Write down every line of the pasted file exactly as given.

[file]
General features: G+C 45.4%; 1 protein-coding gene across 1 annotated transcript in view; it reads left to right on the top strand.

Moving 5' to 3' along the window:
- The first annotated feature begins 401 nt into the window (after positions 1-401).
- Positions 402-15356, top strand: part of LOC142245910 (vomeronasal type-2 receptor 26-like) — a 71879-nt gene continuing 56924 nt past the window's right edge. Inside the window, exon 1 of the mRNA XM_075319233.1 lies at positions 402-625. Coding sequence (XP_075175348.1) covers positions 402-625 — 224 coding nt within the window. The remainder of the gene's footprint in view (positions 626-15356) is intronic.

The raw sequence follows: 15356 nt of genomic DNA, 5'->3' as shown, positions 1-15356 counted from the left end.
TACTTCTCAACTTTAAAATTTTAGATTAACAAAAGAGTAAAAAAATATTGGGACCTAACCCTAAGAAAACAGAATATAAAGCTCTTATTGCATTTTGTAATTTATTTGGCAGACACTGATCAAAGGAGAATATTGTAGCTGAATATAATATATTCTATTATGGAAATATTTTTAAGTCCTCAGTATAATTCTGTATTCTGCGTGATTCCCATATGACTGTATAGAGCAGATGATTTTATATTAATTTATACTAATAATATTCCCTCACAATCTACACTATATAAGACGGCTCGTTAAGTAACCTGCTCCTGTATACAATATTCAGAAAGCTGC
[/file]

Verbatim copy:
General features: G+C 45.4%; 1 protein-coding gene across 1 annotated transcript in view; it reads left to right on the top strand.

Moving 5' to 3' along the window:
- The first annotated feature begins 401 nt into the window (after positions 1-401).
- Positions 402-15356, top strand: part of LOC142245910 (vomeronasal type-2 receptor 26-like) — a 71879-nt gene continuing 56924 nt past the window's right edge. Inside the window, exon 1 of the mRNA XM_075319233.1 lies at positions 402-625. Coding sequence (XP_075175348.1) covers positions 402-625 — 224 coding nt within the window. The remainder of the gene's footprint in view (positions 626-15356) is intronic.

The raw sequence follows: 15356 nt of genomic DNA, 5'->3' as shown, positions 1-15356 counted from the left end.
TACTTCTCAACTTTAAAATTTTAGATTAACAAAAGAGTAAAAAAATATTGGGACCTAACCCTAAGAAAACAGAATATAAAGCTCTTATTGCATTTTGTAATTTATTTGGCAGACACTGATCAAAGGAGAATATTGTAGCTGAATATAATATATTCTATTATGGAAATATTTTTAAGTCCTCAGTATAATTCTGTATTCTGCGTGATTCCCATATGACTGTATAGAGCAGATGATTTTATATTAATTTATACTAATAATATTCCCTCACAATCTACACTATATAAGACGGCTCGTTAAGTAACCTGCTCCTGTATACAATATTCAGAAAGCTGC